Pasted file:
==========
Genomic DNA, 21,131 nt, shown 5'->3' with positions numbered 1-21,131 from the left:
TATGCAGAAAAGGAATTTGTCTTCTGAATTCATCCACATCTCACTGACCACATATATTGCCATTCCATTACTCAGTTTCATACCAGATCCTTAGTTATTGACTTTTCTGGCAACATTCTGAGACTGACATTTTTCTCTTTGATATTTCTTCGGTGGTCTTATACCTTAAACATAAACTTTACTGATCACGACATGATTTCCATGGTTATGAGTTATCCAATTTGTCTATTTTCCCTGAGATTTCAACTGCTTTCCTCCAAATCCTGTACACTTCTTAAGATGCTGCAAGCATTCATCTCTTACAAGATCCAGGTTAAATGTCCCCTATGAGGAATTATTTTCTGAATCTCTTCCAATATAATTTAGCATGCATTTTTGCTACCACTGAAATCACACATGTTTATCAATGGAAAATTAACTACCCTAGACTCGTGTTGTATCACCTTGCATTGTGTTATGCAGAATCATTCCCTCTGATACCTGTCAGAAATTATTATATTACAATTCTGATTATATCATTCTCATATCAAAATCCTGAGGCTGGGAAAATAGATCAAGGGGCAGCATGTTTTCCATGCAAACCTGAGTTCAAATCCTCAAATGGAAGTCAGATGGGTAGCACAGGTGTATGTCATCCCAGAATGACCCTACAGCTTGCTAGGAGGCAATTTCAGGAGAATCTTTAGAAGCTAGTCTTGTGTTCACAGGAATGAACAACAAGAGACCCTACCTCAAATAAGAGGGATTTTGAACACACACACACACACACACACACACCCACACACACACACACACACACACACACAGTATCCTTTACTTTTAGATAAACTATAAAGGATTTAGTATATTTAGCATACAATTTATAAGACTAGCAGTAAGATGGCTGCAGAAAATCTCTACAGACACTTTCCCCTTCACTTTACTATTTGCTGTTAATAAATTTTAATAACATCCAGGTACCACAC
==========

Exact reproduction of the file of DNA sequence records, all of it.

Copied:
Genomic DNA, 21,131 nt, shown 5'->3' with positions numbered 1-21,131 from the left:
TATGCAGAAAAGGAATTTGTCTTCTGAATTCATCCACATCTCACTGACCACATATATTGCCATTCCATTACTCAGTTTCATACCAGATCCTTAGTTATTGACTTTTCTGGCAACATTCTGAGACTGACATTTTTCTCTTTGATATTTCTTCGGTGGTCTTATACCTTAAACATAAACTTTACTGATCACGACATGATTTCCATGGTTATGAGTTATCCAATTTGTCTATTTTCCCTGAGATTTCAACTGCTTTCCTCCAAATCCTGTACACTTCTTAAGATGCTGCAAGCATTCATCTCTTACAAGATCCAGGTTAAATGTCCCCTATGAGGAATTATTTTCTGAATCTCTTCCAATATAATTTAGCATGCATTTTTGCTACCACTGAAATCACACATGTTTATCAATGGAAAATTAACTACCCTAGACTCGTGTTGTATCACCTTGCATTGTGTTATGCAGAATCATTCCCTCTGATACCTGTCAGAAATTATTATATTACAATTCTGATTATATCATTCTCATATCAAAATCCTGAGGCTGGGAAAATAGATCAAGGGGCAGCATGTTTTCCATGCAAACCTGAGTTCAAATCCTCAAATGGAAGTCAGATGGGTAGCACAGGTGTATGTCATCCCAGAATGACCCTACAGCTTGCTAGGAGGCAATTTCAGGAGAATCTTTAGAAGCTAGTCTTGTGTTCACAGGAATGAACAACAAGAGACCCTACCTCAAATAAGAGGGATTTTGAACACACACACACACACACACACACACCCACACACACACACACACACACACACACAGTATCCTTTACTTTTAGATAAACTATAAAGGATTTAGTATATTTAGCATACAATTTATAAGACTAGCAGTAAGATGGCTGCAGAAAATCTCTACAGACACTTTCCCCTTCACTTTACTATTTGCTGTTAATAAATTTTAATAACATCCAGGTACCACAC